The knocking roused Valentin Salamanca from bed around 4 a.m. He was not sleeping anyway. He feared they would come, and now they had.
Valentin walked a few steps from his bedroom and opened the front door to a man in a black ski mask holding an assault rifle, demanding he come with him. Though the man appeared alone, Valentin could hear other voices in the dark.
The 60-something pastor was overseeing a growing ministry in western El Salvador; he had planted 26 churches with a combined attendance of more than 900 worshipers. The congregation Valentin led personally, a Pentecostal group 130 strong, was finishing a new building and planning another to house a sponsorship program for around 75 local children.
In many ways, he was a victim of his own success, a pastor on the frontlines of a flourishing international partnership between a church of immigrants in the United States and an ambitious mission effort in El Salvador. It had been years in the making.
Valentin had met Jesus after he came to America in 1988 and eventually opened a church in downtown Los Angeles. He worked in construction until an injury took him out of commission. When he returned with his wife to El Salvador in 1995, their son, Mario, took over the Los Angeles church.
In El Salvador, Valentin planted a new church near the city of Santa Ana, setting his sights on the crowds of youth who were being drawn into the violent gangs overtaking his country. Mario and his US congregation began investing heavily in Valentin’s church, pioneers in what missiologists call “transnational ministry.”
By 2010, the father and son had a thriving if humble partnership. “We’re a single body,” Valentin said. The church in Los Angeles, a blue-collar body of immigrants where some tithe from scrap-metal earnings, wired a total of $20,000 for the new church and ministry building in El Salvador. Members also sponsored Salvadoran children for around $20 a month, donations that the church pooled and sent to Valentin to fund the afterschool program.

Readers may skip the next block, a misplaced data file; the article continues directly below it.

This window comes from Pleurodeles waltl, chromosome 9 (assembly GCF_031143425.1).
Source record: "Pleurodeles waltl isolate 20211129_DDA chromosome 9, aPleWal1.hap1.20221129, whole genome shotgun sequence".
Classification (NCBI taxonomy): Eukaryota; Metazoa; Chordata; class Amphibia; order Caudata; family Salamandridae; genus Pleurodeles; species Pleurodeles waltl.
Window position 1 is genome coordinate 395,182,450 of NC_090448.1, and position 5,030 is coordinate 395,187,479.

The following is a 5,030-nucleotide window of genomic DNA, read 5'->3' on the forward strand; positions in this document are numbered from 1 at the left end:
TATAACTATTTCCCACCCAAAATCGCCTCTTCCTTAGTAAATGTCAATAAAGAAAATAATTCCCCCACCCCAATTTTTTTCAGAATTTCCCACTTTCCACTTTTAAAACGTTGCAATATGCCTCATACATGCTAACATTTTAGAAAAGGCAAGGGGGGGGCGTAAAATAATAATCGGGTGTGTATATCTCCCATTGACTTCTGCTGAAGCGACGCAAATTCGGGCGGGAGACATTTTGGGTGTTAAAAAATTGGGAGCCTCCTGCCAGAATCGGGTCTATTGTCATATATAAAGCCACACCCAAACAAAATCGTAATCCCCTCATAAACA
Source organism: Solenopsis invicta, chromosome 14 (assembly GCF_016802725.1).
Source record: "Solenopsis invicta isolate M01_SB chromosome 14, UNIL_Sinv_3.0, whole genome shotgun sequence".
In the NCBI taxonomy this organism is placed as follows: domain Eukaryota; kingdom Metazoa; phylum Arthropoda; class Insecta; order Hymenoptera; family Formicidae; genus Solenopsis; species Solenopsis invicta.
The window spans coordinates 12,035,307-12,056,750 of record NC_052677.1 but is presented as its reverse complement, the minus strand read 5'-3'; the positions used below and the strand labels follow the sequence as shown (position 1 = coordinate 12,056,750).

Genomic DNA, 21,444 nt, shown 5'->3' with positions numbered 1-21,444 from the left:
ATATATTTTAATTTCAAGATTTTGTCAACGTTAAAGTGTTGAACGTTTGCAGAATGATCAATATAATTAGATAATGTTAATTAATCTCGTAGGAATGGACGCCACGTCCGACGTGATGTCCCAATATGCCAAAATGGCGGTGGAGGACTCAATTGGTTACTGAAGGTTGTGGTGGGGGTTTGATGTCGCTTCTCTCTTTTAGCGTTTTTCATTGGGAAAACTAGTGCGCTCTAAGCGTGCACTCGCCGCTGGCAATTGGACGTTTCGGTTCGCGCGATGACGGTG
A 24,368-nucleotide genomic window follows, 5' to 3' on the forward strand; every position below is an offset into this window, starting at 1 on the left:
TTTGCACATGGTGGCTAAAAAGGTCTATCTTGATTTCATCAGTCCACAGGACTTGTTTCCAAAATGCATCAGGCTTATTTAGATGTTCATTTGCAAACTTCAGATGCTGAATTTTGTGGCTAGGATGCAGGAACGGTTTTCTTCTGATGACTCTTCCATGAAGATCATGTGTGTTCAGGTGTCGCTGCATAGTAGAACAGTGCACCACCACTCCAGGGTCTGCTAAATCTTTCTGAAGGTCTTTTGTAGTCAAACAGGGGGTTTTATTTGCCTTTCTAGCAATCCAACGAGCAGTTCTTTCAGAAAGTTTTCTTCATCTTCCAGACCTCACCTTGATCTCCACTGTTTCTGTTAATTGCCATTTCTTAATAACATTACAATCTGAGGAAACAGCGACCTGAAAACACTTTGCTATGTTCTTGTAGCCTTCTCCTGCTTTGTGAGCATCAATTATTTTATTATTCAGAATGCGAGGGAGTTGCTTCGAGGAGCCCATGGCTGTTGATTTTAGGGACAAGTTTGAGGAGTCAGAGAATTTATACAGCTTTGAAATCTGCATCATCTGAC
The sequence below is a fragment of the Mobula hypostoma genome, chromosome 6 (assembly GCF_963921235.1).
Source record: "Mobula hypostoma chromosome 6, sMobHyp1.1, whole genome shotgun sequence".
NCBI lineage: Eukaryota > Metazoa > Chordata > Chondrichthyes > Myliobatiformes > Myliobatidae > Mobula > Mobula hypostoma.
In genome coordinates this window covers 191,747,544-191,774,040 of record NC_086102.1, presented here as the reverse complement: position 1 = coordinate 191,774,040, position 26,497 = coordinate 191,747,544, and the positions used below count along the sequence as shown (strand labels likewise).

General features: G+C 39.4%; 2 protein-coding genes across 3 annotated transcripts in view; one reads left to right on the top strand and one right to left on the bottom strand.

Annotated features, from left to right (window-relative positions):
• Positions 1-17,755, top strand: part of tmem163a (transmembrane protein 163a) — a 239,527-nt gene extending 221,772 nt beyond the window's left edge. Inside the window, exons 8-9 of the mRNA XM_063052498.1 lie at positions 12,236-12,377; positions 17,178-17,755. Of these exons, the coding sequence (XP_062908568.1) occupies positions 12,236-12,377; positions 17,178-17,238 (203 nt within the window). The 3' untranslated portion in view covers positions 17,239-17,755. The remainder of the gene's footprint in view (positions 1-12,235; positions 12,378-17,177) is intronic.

Valentin and Mario credited God with the ministry’s success—success the gangs had noticed. Valentin had received threats before. The pastors knew the risks of operating in El Salvador. But few ministries were reaching gang members, and the two felt God’s calling to do it.
The 2010 kidnapping lasted roughly seven hours. Blindfolded with a gun to his head, Valentin was led along footpaths snaking through coffee farms and up into the mountains. His captors released him on the side of a highway not far from his home, with orders to deliver $6,000 in 24 hours.
Valentin pawned some of his church’s worship equipment. When the clock ran out, he had only come up with $500 and, in what he can only credit to a miracle, the gang let him live. “Truly God saved me,” he said.
The incident—and another death threat two years later—would lead the pastors to rethink their entire approach to missions. Their experience also offers a glimpse into a growing movement among Latino immigrants in the United States that is redefining missions as it navigates perils at home and abroad.
The economic and prayer engine powering Valentin’s ministry is an unmarked storefront where visitors enter through a back door in an industrial alley, the only door with a welcome mat.
Mario’s church, Ministerio a la Luz de la Palabra, is in East Compton, where the paint fades and weeds push unopposed through the sidewalks. The congregation leases, for a steal, a strip-mall theater that had all but burned to the ground before volunteers gutted it in 2008 and remade it into a house of worship.
It’s the sixth location in 20 years for the Assemblies of God church, common for majority-immigrant churches buffeted by Southern California’s atmospheric real estate prices. “We can’t keep one zip code,” Mario said. By his estimate, 90 percent of his 200-member congregation is undocumented, mostly from El Salvador and Mexico. The average household income is $20,000. Four families own homes.
Mario, 44, holds a doctor of ministry degree from Fuller Theological Seminary and likens his church to the church in Antioch, scattered by persecution but serving neighbors near and far. It has fueled the ministries in El Salvador while simultaneously developing local outreach efforts. The church’s food bank draws a line of beneficiaries stretching down the alley every Saturday. “The weird thing is, we don’t have money,” he said. “If we’re here, it’s because the Lord opened the door for us to be here.”